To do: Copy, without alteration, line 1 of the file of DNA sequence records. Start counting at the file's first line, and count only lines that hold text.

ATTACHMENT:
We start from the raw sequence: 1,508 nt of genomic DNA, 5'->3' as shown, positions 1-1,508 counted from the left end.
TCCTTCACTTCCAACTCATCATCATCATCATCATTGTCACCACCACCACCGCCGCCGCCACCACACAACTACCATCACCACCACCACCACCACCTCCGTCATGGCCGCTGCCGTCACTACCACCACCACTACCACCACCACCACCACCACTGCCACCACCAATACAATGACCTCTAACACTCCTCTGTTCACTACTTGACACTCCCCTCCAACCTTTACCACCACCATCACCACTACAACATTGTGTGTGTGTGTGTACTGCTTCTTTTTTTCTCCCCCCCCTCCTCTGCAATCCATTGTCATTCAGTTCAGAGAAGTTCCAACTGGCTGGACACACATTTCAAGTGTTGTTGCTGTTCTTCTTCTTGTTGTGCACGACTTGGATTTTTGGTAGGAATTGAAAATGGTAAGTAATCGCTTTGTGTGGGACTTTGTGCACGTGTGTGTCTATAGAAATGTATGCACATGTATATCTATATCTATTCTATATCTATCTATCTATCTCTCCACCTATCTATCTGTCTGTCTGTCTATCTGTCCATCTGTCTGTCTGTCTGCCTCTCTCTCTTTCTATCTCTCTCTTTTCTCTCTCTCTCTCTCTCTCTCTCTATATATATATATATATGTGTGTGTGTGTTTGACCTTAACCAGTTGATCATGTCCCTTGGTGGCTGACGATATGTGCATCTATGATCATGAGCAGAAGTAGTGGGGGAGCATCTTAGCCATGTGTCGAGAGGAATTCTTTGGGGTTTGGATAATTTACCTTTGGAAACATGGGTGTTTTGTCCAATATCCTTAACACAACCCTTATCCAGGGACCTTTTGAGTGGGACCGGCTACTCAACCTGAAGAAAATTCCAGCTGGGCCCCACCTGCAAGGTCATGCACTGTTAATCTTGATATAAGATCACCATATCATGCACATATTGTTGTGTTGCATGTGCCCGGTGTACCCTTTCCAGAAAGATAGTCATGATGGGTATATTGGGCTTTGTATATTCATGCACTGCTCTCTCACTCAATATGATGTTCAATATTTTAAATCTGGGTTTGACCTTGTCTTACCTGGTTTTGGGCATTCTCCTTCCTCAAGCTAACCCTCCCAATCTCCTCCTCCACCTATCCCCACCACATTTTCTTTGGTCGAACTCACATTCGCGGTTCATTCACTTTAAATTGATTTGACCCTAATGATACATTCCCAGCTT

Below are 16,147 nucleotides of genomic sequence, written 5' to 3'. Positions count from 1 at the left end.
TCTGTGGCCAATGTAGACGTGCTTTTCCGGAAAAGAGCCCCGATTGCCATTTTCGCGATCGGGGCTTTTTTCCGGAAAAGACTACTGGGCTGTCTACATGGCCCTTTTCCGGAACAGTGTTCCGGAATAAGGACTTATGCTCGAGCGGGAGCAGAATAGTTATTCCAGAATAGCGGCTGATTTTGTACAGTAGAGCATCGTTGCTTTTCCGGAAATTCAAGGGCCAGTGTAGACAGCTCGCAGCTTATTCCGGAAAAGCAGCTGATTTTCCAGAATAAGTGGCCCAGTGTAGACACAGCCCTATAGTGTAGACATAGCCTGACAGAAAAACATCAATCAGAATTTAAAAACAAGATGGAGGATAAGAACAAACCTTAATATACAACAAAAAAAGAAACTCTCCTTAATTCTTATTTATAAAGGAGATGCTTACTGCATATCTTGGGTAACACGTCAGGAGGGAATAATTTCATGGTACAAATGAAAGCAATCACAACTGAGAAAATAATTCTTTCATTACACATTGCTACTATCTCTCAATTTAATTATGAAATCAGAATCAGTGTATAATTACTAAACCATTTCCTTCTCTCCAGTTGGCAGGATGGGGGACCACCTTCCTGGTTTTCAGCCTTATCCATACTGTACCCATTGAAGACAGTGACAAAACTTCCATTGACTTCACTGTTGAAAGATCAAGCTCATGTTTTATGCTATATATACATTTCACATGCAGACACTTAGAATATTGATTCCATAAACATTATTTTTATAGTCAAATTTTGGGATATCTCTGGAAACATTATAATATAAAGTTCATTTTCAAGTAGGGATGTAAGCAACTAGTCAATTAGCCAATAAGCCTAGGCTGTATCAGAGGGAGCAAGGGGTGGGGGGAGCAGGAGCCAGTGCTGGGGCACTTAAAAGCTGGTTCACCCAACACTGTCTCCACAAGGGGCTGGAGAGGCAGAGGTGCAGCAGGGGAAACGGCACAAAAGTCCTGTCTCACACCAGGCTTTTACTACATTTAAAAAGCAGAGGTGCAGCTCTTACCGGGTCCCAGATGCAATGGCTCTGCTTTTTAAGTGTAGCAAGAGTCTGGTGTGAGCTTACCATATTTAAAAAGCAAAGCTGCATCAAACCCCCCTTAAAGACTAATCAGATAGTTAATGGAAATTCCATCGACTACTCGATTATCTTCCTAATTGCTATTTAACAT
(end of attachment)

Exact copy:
We start from the raw sequence: 1,508 nt of genomic DNA, 5'->3' as shown, positions 1-1,508 counted from the left end.